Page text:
04/03/2000 Design News
Sensors help drivers stay awake
Plymouth, MI-A car that
prevents drivers from falling asleep at the wheel is
much closer to becoming a reality thanks to designers
at Johnson Controls. "The technology is here. We just
need to learn more about sleep patterns," says Bob Munson,
the manager of product planning and business development
at the company.
Johnson Controls equipped a 2000 Lincoln
LS with a Driver Drowsiness Alert System. "We're looking
at different ways of monitoring the onset of sleep,"
says Munson. "One way involves the use of cameras that
watch the eyes of the driver. Another involves monitoring
head nods," he says.
The Lincoln uses vehicle-mounted capacitance
sensors and a microprocessor for monitoring driver behavior.
The capacitance sensors mount in the vehicle headliners.
The system can deliver a variety of warning signals
if the driver begins falling asleep.
"We are working with a sleep lab in Massachusetts,"
says John Eaton, the market segment manager for luxury
cars at Johnson Controls. "We are probably a year or
two away from nailing this system down," he says.
-Bruce Wiebusch, Regional Editor
Detroit-In a setback to
use of so-called zero-emission vehicles, early March
found General Motors recalling its 1997 Generation I
EV1 electric cars and 1997-98 S-10 Electric Trucks.
The company says the vehicles were produced with a charge
port that may fail during charging. If this occurs,
heat could build up within the port and a fire result.
GM's advanced technology group says that although the
small part can be replaced in the pickups, the more
complex EV1 installation precludes repair. The notice
said the company would assist in termination of the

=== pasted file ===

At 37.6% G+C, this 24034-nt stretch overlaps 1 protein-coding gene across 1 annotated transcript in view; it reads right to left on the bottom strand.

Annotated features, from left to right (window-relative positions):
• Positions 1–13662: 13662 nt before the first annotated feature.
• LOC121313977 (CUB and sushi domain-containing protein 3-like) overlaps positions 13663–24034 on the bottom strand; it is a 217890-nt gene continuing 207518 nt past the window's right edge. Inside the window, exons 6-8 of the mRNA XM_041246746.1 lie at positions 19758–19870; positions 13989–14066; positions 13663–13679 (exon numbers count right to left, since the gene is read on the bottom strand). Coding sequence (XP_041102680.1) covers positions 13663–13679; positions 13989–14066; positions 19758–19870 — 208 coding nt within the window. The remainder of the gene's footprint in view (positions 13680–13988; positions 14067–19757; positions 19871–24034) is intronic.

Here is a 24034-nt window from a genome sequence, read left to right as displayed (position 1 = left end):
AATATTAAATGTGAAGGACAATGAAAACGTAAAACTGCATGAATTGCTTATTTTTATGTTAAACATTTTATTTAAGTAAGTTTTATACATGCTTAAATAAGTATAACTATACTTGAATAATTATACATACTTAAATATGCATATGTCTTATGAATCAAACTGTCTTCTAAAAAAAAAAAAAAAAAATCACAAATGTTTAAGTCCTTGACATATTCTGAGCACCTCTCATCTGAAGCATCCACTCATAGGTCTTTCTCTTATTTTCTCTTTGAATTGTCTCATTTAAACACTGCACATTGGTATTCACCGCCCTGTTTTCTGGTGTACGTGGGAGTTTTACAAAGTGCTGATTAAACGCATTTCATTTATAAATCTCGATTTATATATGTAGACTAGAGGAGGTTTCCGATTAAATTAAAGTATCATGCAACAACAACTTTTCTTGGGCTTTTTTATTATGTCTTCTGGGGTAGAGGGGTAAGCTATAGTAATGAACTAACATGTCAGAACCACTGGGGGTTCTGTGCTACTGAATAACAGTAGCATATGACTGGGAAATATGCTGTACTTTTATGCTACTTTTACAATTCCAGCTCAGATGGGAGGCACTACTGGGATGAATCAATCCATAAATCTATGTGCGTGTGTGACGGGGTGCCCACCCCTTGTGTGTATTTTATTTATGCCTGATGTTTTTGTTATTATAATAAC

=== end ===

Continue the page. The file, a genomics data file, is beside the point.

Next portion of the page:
lease, and "discuss your immediate transportation needs."
Generation II, 1999 EV1s were not involved "due to their
uniquely different charge-port design." The company
says electric vehicles are still very important to GM.
Pneumatics pump up drone
Easton, MD-BAI Aerosystems
Dragon Drone unmanned aerial vehicle (UAV) provides
land and sea forces with an ability to do reconnaissance,
at a range of 50 miles for missions up to three hours.
An effective launch system and recovery skids or shipboard
net permitted its designers to cut vehicle weight by
eliminating the landing gear.
But when shipboard launching was needed,
difficulty with the existing launcher became apparent,
according to Jay Willmott, vice president of BAI Aerospace.
Previous launch methods flung not only the UAV out off
the launcher, but its cradle as well. Aboard ship, such
discarding of components overboard was not acceptable.
BAI engineers redesigned their launcher
that retains the cradle around a pair of rodless pneumatic
cylinders from Hoerbiger-Origa (Glendale Heights, IL).
These 80 mm (3.1 inch) bore devices have a 3m (9.8 ft)
stroke and accelerate the 50 kg (110 lbs) drone to 100
kph (62 mph) during launch. The cylinders are first
charged to about 8 bar pressure with bottled nitrogen
or air from a compressor. According to Hoerbiger-Origa
Mechanical Applications Engineer Stephan Barry, once
launched, shock absorbers in the cylinder end caps and
specially machined holes in the cylinder barrel decelerate
the cylinder pistons along with the UAV's cradle. The
shocks directly absorb energy, while the holes bleed
pressure once the pistons pass them.
Willmott says, "Reliability has been excellent,
even in desert environments."
The rodless pneumatic cylinders allow
rapid, successive drone launchings.
-Rick DeMeis, Senior Editor
`Quantum mirage' makes nano-circuits
San Jose, CA-Physicists
at IBM's Almaden Research Center have demonstrated a
working circuit as small as an atom-that's one-tenth
of a nanometer wide-which does not use conventional
wiring. The breakthrough promises to radically change
modern electronics, making for new circuits with a thousand
times the storage capacity of today's chips.
The atomic-sized circuit employs the wave
nature of electrons to transfer data through a solid
in place of wires in a"quantum mirage effect." "We call
it a mirage because we project information about one
atom to another spot where there is no atom," said Donald
M. Eigler, lead project researcher.
As computer circuits shrink to the atomic
level, the behavior of electrons changes from being
particle-like to wave-like. On such small scales, tiny
wires don't conduct electrons as well as classical physics
predicts. So quantum analogs must be available if nanocircuits
are to achieve the performance advantages from their
To create the quantum mirage, scientists
moved several dozen cobalt atoms on a copper surface
into an elliptical shaped ring-"quantum corral"-reflecting
the copper's surface electrons within the ring into
a wave pattern predicted by quantum mechanics.